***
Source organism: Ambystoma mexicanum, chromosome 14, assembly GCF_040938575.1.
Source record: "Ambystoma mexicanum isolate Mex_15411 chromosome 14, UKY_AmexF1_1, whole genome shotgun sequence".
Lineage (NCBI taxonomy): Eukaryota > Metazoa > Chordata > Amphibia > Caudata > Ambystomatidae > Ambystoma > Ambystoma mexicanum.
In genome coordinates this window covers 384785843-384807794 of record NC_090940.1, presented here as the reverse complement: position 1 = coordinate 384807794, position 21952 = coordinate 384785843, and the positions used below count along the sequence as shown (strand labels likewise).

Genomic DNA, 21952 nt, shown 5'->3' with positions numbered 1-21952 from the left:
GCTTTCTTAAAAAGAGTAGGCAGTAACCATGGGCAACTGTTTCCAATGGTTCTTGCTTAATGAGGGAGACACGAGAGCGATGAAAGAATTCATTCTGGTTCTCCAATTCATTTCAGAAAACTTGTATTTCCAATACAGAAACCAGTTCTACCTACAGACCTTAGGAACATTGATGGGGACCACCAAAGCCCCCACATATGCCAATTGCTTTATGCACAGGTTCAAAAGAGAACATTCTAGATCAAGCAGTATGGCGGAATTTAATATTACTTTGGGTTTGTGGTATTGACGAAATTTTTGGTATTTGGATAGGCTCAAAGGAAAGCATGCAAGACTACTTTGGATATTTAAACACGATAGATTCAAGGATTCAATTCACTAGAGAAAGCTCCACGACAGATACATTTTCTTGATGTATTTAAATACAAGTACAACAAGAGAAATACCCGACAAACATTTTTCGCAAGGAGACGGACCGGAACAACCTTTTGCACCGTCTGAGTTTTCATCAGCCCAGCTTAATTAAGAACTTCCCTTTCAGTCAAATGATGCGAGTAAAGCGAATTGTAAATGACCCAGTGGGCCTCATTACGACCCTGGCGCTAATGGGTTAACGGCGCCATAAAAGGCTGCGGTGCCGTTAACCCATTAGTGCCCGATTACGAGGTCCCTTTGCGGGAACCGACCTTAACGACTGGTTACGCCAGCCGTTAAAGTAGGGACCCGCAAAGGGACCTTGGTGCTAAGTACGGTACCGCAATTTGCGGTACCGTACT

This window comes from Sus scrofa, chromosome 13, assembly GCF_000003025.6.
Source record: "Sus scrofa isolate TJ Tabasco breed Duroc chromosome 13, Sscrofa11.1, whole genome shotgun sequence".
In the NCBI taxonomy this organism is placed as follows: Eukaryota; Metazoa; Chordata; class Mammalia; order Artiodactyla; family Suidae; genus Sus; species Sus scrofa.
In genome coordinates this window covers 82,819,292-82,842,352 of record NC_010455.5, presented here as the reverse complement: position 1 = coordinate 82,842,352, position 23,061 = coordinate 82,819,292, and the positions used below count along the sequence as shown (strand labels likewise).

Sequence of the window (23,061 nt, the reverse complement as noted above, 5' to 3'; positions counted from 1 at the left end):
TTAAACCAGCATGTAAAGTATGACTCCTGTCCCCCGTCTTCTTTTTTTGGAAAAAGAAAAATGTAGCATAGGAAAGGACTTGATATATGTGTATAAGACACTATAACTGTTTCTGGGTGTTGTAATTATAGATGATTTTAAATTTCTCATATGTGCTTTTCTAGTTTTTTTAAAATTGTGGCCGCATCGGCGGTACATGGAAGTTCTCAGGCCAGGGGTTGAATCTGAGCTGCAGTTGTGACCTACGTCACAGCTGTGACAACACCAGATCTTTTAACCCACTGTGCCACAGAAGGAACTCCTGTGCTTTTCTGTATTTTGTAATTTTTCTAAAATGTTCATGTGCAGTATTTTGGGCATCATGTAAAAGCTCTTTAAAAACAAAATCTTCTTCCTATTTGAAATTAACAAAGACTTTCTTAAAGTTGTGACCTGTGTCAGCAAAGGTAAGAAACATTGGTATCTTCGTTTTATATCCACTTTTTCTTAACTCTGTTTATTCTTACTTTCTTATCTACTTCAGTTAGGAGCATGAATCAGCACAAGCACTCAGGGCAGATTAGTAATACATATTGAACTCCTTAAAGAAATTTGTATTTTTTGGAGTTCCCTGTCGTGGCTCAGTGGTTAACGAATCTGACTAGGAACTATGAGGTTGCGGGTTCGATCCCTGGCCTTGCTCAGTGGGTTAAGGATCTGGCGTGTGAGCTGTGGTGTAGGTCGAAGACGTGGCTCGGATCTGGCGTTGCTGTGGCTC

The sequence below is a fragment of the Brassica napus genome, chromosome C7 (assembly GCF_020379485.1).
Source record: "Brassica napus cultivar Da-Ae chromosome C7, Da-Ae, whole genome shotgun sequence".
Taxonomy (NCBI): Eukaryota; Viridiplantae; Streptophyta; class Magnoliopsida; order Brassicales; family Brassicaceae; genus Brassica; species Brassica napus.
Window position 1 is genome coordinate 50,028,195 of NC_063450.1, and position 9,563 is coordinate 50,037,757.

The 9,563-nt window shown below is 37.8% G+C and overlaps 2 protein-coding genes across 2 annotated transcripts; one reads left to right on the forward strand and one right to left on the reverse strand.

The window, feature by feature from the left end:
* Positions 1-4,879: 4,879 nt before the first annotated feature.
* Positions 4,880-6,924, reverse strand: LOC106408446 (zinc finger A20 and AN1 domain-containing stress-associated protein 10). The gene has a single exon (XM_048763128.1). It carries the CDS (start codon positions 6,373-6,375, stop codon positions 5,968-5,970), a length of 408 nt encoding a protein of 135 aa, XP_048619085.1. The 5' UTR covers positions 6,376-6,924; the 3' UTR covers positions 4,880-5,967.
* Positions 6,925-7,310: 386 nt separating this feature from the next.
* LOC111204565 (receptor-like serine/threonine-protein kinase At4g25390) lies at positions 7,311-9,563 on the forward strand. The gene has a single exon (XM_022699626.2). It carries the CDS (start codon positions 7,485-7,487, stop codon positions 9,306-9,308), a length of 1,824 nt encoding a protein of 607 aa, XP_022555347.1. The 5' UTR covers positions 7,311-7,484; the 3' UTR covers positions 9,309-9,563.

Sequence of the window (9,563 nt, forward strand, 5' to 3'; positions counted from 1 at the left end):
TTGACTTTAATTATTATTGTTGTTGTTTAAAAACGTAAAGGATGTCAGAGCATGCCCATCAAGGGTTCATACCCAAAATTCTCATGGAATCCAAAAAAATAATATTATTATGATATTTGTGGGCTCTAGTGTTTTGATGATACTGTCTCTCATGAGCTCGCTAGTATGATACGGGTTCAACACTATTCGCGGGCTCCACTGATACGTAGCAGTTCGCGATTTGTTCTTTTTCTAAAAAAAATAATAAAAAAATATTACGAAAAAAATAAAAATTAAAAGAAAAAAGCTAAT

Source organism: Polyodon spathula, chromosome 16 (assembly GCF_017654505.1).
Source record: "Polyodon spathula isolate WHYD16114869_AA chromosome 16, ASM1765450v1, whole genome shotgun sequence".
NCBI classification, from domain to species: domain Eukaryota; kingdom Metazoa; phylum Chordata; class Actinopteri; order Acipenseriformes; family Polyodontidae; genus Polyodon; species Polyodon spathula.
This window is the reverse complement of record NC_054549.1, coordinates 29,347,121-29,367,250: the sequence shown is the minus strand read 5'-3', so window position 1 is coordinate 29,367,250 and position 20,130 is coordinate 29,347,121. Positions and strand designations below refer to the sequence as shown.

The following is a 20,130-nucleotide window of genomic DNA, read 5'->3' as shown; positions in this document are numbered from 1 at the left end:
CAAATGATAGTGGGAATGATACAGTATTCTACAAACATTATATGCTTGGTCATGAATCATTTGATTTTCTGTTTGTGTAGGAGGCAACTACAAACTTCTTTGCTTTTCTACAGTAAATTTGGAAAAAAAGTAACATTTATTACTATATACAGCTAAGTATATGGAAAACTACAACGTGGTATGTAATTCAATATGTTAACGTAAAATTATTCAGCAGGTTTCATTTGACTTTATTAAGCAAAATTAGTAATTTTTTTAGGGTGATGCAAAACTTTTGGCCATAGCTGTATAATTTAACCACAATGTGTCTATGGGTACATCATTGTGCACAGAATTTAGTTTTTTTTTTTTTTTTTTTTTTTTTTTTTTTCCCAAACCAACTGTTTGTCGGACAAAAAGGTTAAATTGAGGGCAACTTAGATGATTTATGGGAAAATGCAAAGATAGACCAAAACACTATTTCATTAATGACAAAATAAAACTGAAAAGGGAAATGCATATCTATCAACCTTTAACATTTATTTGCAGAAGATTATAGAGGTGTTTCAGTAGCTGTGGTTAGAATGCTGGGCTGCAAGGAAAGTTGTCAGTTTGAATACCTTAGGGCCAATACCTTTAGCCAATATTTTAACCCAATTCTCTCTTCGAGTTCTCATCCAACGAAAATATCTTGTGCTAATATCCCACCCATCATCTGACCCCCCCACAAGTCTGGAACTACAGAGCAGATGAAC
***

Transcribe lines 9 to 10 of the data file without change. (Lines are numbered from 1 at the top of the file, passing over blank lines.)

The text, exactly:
In the NCBI taxonomy this organism is placed as follows: Eukaryota; Metazoa; Chordata; class Mammalia; order Artiodactyla; family Suidae; genus Sus; species Sus scrofa.
In genome coordinates this window covers 82,819,292-82,842,352 of record NC_010455.5, presented here as the reverse complement: position 1 = coordinate 82,842,352, position 23,061 = coordinate 82,819,292, and the positions used below count along the sequence as shown (strand labels likewise).